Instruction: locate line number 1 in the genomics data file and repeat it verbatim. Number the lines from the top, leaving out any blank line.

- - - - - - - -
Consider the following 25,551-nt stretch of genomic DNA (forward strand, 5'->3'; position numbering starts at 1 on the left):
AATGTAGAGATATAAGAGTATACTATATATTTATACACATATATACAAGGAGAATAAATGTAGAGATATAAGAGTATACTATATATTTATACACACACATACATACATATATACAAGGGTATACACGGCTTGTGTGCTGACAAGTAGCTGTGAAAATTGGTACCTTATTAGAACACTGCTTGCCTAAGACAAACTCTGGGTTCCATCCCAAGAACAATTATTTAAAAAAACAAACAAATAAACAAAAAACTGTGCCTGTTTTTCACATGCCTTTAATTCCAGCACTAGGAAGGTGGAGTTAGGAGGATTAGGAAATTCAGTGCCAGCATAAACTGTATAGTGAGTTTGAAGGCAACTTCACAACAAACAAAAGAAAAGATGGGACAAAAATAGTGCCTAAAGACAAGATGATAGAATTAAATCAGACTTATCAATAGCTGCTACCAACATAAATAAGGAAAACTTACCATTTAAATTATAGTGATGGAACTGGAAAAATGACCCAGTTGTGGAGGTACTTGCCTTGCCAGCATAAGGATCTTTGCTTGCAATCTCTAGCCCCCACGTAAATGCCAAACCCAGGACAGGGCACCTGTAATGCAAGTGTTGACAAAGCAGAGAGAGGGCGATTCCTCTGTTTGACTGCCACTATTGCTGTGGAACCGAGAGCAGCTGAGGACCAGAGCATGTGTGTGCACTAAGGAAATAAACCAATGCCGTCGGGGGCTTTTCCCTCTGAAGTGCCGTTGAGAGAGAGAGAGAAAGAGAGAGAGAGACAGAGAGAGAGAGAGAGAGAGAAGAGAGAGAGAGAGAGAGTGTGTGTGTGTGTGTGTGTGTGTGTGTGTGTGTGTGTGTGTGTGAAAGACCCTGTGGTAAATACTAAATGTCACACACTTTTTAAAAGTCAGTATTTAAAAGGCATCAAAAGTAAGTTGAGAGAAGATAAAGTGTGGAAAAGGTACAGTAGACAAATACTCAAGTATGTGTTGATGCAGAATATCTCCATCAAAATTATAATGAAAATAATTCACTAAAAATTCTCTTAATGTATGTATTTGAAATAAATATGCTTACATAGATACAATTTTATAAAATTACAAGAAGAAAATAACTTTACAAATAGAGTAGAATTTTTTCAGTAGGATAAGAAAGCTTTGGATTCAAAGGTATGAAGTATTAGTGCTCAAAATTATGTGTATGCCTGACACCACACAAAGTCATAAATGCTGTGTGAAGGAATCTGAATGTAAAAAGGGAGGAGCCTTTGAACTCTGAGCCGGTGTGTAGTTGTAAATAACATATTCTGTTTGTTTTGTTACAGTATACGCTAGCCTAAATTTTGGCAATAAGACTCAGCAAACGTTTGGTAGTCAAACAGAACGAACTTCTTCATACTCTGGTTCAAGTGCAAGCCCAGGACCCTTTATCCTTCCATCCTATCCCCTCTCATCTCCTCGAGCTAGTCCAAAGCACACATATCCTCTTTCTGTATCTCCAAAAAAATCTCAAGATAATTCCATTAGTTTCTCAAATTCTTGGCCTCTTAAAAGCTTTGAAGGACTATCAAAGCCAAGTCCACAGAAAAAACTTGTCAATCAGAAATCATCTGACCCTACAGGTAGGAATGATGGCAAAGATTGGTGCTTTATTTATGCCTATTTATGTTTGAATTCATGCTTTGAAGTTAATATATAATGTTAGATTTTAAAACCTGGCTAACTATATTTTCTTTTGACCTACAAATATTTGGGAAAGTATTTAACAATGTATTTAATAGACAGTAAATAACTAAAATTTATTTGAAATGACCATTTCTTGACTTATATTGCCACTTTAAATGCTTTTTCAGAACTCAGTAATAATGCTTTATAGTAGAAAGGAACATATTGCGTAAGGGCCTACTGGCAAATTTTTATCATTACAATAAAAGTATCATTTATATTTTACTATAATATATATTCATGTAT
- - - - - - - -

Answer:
Consider the following 25,551-nt stretch of genomic DNA (forward strand, 5'->3'; position numbering starts at 1 on the left):